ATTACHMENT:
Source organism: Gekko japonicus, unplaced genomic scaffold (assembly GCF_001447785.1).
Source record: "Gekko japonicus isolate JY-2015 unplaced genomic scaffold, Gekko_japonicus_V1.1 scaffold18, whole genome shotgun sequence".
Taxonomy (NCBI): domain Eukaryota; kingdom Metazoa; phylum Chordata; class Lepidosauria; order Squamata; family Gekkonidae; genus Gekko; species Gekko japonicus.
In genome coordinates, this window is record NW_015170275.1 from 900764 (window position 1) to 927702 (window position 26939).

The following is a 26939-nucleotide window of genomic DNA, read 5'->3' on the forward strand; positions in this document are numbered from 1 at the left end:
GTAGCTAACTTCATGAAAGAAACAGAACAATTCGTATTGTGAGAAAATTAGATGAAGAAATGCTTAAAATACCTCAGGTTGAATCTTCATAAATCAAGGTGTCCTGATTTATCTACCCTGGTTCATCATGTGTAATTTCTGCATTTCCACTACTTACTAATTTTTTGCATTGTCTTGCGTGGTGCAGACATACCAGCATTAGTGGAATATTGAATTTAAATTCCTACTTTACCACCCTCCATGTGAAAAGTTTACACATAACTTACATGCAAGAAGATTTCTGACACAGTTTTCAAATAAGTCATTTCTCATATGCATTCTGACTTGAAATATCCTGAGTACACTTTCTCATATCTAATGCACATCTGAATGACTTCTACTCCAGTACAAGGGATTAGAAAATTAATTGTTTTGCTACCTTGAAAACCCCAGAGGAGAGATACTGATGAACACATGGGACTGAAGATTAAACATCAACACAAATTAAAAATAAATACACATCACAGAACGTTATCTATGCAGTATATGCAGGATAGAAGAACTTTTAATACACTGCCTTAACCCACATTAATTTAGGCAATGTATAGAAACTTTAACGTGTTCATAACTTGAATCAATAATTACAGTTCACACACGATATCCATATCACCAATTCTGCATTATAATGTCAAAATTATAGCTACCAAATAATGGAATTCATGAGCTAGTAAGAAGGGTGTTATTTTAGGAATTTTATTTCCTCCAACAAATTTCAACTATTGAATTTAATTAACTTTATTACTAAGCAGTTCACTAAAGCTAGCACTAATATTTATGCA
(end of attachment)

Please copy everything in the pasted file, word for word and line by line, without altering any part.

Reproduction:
Source organism: Gekko japonicus, unplaced genomic scaffold (assembly GCF_001447785.1).
Source record: "Gekko japonicus isolate JY-2015 unplaced genomic scaffold, Gekko_japonicus_V1.1 scaffold18, whole genome shotgun sequence".
Taxonomy (NCBI): domain Eukaryota; kingdom Metazoa; phylum Chordata; class Lepidosauria; order Squamata; family Gekkonidae; genus Gekko; species Gekko japonicus.
In genome coordinates, this window is record NW_015170275.1 from 900764 (window position 1) to 927702 (window position 26939).

The following is a 26939-nucleotide window of genomic DNA, read 5'->3' on the forward strand; positions in this document are numbered from 1 at the left end:
GTAGCTAACTTCATGAAAGAAACAGAACAATTCGTATTGTGAGAAAATTAGATGAAGAAATGCTTAAAATACCTCAGGTTGAATCTTCATAAATCAAGGTGTCCTGATTTATCTACCCTGGTTCATCATGTGTAATTTCTGCATTTCCACTACTTACTAATTTTTTGCATTGTCTTGCGTGGTGCAGACATACCAGCATTAGTGGAATATTGAATTTAAATTCCTACTTTACCACCCTCCATGTGAAAAGTTTACACATAACTTACATGCAAGAAGATTTCTGACACAGTTTTCAAATAAGTCATTTCTCATATGCATTCTGACTTGAAATATCCTGAGTACACTTTCTCATATCTAATGCACATCTGAATGACTTCTACTCCAGTACAAGGGATTAGAAAATTAATTGTTTTGCTACCTTGAAAACCCCAGAGGAGAGATACTGATGAACACATGGGACTGAAGATTAAACATCAACACAAATTAAAAATAAATACACATCACAGAACGTTATCTATGCAGTATATGCAGGATAGAAGAACTTTTAATACACTGCCTTAACCCACATTAATTTAGGCAATGTATAGAAACTTTAACGTGTTCATAACTTGAATCAATAATTACAGTTCACACACGATATCCATATCACCAATTCTGCATTATAATGTCAAAATTATAGCTACCAAATAATGGAATTCATGAGCTAGTAAGAAGGGTGTTATTTTAGGAATTTTATTTCCTCCAACAAATTTCAACTATTGAATTTAATTAACTTTATTACTAAGCAGTTCACTAAAGCTAGCACTAATATTTATGCA